The Pacific white-sided dolphin, also called the hookfin porpoise, is an active dolphin found in the cool or temperate waters of the North Pacific Ocean.
The Pacific white-sided dolphin was named by Smithsonian mammalogist Theodore Nicholas Gill in 1865. It is morphologically similar to the dusky dolphin, which is found in the South Pacific. Genetic analysis by Frank Cipriano suggests the two species diverged around two million years ago.
Though traditionally placed in the genus Lagenorhynchus. Molecular analyses indicate they are closer to dolphins of the genus Cephalorhynchus, in the Lissodelphininae subfamily, than to both the Atlantic white-sided dolphin and the White-beaked dolphin. It has therefore been proposed to move the Pacific white-sided dolphin to the resurrected genus Sagmatias together with other southern hemisphere species (hourglass dolphin, Dusky dolphin and Peale’s dolphin). However, there is still some analysis to do, before this move can take place. White-sided dolphins swim in groups of 10 to 100, and can often be seen bow-riding and doing somersaults. Members form a close-knit group and will often care for a sick or injured dolphin. Animals that live in such large social groups develop ways to keep in touch, with each dolphin identifying itself by a unique name-whistle. Young dolphins communicate with a touch of a flipper as they swim beside adults.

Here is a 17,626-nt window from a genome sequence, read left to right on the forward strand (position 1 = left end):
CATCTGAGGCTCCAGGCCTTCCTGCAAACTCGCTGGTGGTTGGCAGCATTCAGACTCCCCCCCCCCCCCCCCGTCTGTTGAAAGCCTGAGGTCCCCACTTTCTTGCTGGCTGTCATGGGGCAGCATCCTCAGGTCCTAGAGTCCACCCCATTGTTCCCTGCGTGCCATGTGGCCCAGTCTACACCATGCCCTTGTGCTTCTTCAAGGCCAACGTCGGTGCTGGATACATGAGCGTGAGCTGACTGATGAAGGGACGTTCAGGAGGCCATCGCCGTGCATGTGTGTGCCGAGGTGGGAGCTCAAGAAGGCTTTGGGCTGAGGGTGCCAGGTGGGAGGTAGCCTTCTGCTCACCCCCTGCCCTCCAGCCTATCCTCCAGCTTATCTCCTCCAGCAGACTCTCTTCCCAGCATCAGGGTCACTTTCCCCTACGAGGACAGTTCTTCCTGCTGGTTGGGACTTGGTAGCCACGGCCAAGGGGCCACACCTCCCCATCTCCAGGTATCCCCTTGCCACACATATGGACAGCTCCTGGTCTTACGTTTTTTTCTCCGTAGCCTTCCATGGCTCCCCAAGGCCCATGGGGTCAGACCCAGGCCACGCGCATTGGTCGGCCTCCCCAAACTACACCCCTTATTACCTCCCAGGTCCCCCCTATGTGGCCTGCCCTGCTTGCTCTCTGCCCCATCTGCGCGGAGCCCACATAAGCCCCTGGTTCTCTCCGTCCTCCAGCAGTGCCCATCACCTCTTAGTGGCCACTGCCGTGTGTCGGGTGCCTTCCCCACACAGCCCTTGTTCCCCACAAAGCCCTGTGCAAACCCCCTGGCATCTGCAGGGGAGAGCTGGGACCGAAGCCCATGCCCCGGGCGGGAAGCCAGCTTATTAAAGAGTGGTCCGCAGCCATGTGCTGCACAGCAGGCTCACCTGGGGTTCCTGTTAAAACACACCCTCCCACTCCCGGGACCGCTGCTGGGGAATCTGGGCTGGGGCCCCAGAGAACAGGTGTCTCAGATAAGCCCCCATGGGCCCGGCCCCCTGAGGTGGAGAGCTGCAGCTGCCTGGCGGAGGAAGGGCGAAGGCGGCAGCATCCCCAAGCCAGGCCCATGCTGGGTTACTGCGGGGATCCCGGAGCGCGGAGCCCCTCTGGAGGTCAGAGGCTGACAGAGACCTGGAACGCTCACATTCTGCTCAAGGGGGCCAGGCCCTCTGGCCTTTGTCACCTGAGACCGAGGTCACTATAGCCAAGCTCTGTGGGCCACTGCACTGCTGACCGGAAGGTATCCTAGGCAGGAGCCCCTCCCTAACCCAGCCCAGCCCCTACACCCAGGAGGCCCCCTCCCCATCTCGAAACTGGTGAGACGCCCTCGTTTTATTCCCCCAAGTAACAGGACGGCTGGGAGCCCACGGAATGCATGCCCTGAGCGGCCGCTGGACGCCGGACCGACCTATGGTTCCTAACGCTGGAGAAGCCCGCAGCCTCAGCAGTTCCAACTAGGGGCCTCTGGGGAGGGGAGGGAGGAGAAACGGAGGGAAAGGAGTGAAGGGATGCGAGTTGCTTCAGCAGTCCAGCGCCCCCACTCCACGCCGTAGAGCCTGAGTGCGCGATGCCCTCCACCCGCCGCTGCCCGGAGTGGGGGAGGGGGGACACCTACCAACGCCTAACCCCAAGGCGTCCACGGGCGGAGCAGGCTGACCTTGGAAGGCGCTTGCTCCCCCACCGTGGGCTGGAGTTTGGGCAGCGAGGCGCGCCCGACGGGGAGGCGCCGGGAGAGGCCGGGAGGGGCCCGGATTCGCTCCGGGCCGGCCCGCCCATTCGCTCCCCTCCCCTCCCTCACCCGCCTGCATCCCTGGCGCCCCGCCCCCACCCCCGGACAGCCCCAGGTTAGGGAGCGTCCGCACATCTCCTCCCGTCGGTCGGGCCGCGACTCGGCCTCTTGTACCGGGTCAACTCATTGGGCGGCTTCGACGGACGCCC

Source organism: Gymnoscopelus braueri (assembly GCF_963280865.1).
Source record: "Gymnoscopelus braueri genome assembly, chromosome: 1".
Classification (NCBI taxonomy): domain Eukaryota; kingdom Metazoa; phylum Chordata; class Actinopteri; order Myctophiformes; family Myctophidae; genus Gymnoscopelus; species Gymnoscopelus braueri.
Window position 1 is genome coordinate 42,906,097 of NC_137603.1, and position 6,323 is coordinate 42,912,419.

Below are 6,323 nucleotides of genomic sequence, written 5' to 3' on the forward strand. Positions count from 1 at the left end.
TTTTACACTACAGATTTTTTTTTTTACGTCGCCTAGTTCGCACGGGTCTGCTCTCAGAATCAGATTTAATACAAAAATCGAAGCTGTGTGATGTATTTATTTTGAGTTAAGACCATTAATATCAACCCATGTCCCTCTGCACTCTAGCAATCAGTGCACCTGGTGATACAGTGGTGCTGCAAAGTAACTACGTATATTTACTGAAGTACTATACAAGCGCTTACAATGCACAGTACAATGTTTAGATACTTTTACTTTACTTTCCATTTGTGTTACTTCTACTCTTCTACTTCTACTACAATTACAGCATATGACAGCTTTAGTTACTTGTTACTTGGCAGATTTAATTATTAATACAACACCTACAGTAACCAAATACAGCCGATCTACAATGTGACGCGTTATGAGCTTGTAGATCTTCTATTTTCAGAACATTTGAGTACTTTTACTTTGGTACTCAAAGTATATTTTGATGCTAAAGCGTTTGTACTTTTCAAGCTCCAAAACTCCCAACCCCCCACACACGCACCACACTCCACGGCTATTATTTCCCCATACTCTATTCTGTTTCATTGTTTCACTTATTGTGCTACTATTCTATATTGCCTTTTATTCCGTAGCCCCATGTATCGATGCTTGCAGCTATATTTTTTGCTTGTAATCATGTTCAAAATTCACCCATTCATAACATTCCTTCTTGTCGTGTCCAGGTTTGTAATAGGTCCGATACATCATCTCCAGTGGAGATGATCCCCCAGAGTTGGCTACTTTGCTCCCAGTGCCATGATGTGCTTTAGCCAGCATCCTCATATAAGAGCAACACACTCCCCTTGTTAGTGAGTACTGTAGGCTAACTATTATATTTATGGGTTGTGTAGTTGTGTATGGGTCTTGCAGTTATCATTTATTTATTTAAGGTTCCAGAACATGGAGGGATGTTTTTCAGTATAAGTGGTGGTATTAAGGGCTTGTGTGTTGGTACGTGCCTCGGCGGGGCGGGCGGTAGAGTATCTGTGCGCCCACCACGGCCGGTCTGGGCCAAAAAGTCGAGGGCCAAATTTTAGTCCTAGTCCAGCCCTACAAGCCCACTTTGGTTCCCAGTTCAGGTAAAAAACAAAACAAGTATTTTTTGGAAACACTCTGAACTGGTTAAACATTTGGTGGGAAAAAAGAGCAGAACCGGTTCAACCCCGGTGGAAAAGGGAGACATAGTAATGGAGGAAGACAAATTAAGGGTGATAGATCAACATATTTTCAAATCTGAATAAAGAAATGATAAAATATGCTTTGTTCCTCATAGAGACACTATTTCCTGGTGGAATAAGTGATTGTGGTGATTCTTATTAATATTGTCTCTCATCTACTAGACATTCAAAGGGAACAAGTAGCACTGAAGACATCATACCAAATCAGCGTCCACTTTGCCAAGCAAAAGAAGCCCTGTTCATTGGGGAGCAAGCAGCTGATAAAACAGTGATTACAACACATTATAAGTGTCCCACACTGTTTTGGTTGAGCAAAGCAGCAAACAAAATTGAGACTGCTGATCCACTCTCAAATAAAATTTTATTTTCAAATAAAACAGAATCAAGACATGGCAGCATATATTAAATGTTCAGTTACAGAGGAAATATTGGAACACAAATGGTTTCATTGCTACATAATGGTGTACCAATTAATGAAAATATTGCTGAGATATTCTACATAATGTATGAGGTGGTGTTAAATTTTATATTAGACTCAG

United Nations banned certain types of large fishing nets in 1933, many Pacific white-sided dolphins were killed in drift nets. Some animals are still killed each year by Japanese hunting drives
There are around 100 in dolphinarias in the USA and Japan. They are currently listed as least concern
Below is a list of any articles on the species, and below that a video of it. Under this, I will add any links that might help you see this species in the wild.